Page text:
The second causation paper in this special issue is “Processes, pre-emption and further problems” (Hüttemann 2018) written by Andreas Hüttemann. Contrary to Gerhard whose work on causation focuses on type-level causal relations, Andreas is mainly interested in token-level causation in this article. In particular, he proposes a process theory of causation that can, contrary to classical process theories, handle problems that arise in contexts involving pre-emption, negative causation, misconnection and disconnection (cf. Dowe 2009). To this end, Andreas’ theory does not define causation in terms of causal processes and interactions, but rather in terms of interferences in so-called quasi-inertial processes, where the latter can be analyzed in scientific terms. Andreas also briefly discusses ways in which his account could be used to support analyses of actual causation within type-level causal modeling approaches of the kind preferred by Gerhard.
The problem of induction (and truth-tracking)
There can be no demonstrative arguments to prove, that those instances, of which we have had no experience, resemble those, of which we have had experience.
(Hume 1738/1960: Treatise, book I, part III, section V)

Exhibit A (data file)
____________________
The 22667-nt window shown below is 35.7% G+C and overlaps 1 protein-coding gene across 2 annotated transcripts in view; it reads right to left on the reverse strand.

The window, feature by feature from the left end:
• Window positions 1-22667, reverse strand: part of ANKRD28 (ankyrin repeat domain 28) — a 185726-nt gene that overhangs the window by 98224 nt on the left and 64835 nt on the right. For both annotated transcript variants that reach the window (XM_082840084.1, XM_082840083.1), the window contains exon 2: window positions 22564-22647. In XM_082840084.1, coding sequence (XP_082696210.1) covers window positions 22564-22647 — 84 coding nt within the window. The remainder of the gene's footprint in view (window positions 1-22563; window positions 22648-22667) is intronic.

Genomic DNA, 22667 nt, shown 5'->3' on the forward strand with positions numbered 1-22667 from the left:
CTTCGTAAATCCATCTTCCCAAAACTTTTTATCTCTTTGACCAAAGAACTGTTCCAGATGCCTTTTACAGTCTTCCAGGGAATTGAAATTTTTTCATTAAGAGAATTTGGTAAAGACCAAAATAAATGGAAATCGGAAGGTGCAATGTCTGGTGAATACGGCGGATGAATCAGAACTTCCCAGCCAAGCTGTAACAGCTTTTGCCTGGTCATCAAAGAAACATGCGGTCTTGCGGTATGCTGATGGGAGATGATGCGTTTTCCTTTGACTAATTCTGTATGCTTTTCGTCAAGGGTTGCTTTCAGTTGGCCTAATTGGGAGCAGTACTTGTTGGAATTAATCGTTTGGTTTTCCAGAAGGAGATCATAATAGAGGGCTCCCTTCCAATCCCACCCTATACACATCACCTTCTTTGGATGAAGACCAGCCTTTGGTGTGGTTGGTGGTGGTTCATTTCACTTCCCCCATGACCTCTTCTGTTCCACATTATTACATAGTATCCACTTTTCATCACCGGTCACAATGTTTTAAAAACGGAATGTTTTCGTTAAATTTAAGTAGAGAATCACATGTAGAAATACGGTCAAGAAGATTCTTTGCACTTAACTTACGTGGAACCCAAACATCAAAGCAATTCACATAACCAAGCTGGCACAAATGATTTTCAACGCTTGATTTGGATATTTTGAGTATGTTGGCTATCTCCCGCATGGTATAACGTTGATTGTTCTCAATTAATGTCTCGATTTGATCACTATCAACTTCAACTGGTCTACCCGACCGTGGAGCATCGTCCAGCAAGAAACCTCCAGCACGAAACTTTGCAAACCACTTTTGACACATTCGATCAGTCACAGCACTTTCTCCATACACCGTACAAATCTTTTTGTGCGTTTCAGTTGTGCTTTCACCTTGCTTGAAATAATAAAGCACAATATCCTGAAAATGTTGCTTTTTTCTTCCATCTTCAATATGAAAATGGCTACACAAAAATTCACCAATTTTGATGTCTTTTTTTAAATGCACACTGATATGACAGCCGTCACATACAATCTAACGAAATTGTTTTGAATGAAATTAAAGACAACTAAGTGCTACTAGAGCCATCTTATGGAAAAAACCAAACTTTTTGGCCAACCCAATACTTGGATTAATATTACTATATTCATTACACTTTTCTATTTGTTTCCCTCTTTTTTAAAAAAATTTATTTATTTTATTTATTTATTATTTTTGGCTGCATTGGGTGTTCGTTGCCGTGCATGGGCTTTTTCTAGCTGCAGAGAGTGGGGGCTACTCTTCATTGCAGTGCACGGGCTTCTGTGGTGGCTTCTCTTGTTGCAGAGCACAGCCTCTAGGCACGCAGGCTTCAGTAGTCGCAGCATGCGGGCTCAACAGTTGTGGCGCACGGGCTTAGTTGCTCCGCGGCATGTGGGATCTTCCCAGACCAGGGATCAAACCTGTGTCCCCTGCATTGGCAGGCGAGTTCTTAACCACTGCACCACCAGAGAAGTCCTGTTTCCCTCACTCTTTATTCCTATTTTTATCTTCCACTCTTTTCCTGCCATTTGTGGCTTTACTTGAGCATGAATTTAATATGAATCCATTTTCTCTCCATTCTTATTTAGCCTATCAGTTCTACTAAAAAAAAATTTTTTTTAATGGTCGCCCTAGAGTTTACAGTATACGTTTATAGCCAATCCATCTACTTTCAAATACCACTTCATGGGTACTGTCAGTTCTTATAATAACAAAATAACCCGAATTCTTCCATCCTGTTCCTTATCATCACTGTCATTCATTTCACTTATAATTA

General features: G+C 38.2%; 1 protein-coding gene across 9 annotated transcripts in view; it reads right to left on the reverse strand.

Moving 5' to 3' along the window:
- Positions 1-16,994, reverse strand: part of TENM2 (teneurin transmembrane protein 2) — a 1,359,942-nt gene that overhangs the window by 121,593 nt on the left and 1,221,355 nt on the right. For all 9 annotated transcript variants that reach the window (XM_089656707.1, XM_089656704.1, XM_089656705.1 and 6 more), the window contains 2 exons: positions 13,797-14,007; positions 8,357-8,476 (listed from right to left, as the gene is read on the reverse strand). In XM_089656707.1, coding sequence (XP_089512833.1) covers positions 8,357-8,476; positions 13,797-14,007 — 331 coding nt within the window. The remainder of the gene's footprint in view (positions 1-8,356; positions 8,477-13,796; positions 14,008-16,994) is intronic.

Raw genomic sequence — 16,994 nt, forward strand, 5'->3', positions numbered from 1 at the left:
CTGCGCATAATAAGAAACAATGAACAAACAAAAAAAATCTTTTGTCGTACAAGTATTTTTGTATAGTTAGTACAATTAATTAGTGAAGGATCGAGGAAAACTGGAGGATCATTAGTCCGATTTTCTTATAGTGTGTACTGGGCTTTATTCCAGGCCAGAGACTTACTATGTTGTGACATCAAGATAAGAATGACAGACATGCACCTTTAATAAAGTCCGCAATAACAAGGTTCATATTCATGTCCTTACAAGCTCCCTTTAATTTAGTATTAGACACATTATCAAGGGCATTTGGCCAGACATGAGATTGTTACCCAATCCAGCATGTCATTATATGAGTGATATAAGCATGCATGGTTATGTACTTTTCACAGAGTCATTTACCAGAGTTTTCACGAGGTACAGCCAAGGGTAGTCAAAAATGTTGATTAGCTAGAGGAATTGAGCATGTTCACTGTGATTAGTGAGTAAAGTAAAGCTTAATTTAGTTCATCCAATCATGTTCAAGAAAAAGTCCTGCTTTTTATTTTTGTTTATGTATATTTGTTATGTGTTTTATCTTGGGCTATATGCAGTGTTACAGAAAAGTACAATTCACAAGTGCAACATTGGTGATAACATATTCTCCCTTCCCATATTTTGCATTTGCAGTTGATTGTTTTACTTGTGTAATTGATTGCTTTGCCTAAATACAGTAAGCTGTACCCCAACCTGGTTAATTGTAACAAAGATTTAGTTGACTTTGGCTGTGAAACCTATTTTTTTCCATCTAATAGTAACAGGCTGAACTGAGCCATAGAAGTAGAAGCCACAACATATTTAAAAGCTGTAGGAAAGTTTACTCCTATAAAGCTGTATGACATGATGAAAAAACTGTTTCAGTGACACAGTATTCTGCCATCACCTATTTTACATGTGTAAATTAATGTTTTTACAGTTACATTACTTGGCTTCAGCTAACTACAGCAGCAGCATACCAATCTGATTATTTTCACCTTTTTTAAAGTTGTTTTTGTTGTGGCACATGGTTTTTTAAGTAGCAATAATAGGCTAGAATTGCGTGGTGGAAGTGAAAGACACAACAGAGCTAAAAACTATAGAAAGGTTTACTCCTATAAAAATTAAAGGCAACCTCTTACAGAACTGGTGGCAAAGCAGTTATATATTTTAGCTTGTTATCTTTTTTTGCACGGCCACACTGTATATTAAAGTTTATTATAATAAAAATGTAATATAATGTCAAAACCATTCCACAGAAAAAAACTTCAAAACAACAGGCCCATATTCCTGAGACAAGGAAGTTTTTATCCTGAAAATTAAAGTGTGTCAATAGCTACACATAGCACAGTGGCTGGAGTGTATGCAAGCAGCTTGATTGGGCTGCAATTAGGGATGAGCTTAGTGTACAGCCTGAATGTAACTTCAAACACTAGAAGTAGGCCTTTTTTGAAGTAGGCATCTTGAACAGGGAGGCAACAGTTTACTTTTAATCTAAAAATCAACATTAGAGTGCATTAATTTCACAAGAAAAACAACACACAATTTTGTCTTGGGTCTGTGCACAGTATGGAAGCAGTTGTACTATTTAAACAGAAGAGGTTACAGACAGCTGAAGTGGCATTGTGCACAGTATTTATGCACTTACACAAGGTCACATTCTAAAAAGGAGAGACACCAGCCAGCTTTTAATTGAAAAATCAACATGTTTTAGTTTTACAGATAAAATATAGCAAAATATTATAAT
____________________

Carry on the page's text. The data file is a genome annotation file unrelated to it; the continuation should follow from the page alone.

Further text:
The next set of articles is connected to Gerhard’s most recent research on meta-induction. Meta-induction is an approach to deal with Hume’s problem of justifying induction and the dilemma that a deductive approach fails for being too weak, whereas an inductive approach fails for being circular. In the tradition of Hans Reichenbach’s vindication of induction (cf. Reichenbach 1940), Gerhard has shown that if one restates the epistemic goal from providing a guarantee for (expected) success of inductive methods to proving an (accessible) optimum of such methods, one gains a solution, namely the optimality of meta-induction (cf. Schurz 2008, 2019a). Meta-induction is a social strategy, which makes predictions by help of success- or so-called attractivity-based weighting of its competitors’ predictions. It turns out that by help of such an application of induction on the meta-level of success rates, this strategy is provably optimal in the long run when compared with its competitors.